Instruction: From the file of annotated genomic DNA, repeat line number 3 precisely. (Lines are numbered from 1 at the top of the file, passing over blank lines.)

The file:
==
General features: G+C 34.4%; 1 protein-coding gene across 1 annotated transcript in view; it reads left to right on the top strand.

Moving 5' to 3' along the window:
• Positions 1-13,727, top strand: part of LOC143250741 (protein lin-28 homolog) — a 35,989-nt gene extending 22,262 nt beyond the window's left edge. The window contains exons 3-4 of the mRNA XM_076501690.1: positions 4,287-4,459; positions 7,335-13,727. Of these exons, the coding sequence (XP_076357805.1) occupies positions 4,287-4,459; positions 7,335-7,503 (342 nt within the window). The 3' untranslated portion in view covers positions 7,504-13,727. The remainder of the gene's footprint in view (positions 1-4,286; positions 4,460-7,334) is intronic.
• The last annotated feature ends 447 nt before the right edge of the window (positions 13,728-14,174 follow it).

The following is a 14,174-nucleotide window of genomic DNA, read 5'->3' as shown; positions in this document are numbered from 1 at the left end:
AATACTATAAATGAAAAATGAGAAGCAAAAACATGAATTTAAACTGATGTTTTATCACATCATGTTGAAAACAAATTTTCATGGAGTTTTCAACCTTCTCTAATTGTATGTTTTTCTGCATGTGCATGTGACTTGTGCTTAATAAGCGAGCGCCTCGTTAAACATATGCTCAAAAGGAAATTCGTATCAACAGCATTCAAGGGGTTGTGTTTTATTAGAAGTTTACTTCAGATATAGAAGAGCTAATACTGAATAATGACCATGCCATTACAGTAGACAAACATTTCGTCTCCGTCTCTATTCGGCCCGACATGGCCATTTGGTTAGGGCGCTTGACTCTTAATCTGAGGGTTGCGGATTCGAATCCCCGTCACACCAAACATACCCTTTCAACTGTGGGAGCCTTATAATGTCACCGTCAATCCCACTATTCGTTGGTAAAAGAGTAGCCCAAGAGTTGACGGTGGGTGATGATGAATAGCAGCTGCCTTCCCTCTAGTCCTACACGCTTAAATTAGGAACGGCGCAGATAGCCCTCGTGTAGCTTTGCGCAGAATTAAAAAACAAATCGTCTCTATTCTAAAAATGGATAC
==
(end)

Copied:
• Positions 1-13,727, top strand: part of LOC143250741 (protein lin-28 homolog) — a 35,989-nt gene extending 22,262 nt beyond the window's left edge. The window contains exons 3-4 of the mRNA XM_076501690.1: positions 4,287-4,459; positions 7,335-13,727. Of these exons, the coding sequence (XP_076357805.1) occupies positions 4,287-4,459; positions 7,335-7,503 (342 nt within the window). The 3' untranslated portion in view covers positions 7,504-13,727. The remainder of the gene's footprint in view (positions 1-4,286; positions 4,460-7,334) is intronic.